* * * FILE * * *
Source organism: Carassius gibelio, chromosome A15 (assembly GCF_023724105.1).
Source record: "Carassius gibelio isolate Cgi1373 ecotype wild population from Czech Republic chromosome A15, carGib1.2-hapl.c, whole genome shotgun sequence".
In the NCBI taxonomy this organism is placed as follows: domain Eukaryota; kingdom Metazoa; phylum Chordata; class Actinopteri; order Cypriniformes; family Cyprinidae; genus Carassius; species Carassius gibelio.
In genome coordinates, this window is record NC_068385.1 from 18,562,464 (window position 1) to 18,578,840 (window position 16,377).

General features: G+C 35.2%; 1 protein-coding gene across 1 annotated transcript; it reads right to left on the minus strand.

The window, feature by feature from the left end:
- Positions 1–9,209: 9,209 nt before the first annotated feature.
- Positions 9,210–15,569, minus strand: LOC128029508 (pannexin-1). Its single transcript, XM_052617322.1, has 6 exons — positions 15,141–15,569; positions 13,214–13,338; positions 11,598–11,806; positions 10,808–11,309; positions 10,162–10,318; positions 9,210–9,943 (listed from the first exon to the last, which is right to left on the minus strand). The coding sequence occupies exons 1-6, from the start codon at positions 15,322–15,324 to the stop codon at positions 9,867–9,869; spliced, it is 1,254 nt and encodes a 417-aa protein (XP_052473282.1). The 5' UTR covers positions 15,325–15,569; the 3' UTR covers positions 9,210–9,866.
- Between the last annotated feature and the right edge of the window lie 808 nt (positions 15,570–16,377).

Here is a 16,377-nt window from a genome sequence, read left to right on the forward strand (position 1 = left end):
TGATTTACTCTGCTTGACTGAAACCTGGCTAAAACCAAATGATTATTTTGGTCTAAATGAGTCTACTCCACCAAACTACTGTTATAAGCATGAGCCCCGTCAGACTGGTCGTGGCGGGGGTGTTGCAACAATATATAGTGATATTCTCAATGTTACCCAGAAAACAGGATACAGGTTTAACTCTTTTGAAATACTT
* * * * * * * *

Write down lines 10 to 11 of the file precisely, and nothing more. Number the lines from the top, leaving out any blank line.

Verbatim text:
Here is a 16,377-nt window from a genome sequence, read left to right on the forward strand (position 1 = left end):
TGATTTACTCTGCTTGACTGAAACCTGGCTAAAACCAAATGATTATTTTGGTCTAAATGAGTCTACTCCACCAAACTACTGTTATAAGCATGAGCCCCGTCAGACTGGTCGTGGCGGGGGTGTTGCAACAATATATAGTGATATTCTCAATGTTACCCAGAAAACAGGATACAGGTTTAACTCTTTTGAAATACTT